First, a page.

louis remembered

This year I honour my dear friend and musical collaborator the late Louis Rohan Tillett (13 March 1959 – 6 August 2023), whose music most readers of this webzine will be familiar with. Louis was a singer, song writer and multi-instrumentalist, who was based in Sydney. Sadly, he passed away in August 2023.

If it wasn’t for Louis’ encouragement and support of my music, I most probably wouldn’t have embarked on the musical path that has consumed my life over the last four decades.

Louis taught me many things about music itself and widened my musical horizons by educating me in many different styles of music, ranging from Mose Allison to John Coltrane, Ray Charles to Nick Lowe, Destroy All Monsters to Hungarian composer Bela Bartok, amongst others. His own music was also critical in my musical development.

Louis first learned how to play classical piano when he was around four-years-old. He also played soprano saxophone, violin, and harmonica. According to Louis, saxophone was his first instrument. He started singing sometime around the early 1980s. Louis taught me to play bass guitar and guitar even though he was not technically speaking a guitarist. I had so much faith in his abilities that I believed that he was the right teacher for me, even though he couldn’t play the instrument himself. Either way, he sure knew more about music than I did!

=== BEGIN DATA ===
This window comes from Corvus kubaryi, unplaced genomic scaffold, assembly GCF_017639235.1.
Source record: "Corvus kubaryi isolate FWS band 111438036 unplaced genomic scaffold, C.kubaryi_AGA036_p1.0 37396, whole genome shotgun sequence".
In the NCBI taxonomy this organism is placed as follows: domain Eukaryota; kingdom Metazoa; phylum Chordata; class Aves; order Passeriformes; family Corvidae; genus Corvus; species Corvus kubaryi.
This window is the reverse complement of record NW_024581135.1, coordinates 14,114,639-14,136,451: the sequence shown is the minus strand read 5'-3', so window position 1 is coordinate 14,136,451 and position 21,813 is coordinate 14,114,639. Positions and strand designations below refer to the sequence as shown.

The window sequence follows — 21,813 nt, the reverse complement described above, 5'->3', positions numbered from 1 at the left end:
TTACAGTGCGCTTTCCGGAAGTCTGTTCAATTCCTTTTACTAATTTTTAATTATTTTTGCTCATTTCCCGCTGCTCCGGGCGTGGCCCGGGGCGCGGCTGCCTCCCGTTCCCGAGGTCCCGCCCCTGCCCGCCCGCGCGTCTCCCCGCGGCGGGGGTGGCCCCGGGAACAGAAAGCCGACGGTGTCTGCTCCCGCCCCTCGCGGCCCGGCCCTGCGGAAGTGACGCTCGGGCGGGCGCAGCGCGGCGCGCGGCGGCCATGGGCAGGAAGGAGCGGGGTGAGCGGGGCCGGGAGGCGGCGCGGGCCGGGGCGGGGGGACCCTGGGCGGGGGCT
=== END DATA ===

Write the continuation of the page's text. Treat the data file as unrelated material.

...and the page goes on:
louis 2

When I first met Louis, he emerged from behind some columns in the sandstone quadrangle of Sydney University where we were both studying. It was in the heat of summer, and he was wearing a long grey heavy overcoat. He used to lurk around the recesses of Sydney University in a cloud of Camel Plain cigarette smoke, in the days when you could afford to be a student who smoked tailor made cigarettes. Louis and I were studying similar subjects at uni and we shared a love of Archaeology and Ancient History. Louis had come second top in the state of NSW for Ancient History in his final year of school.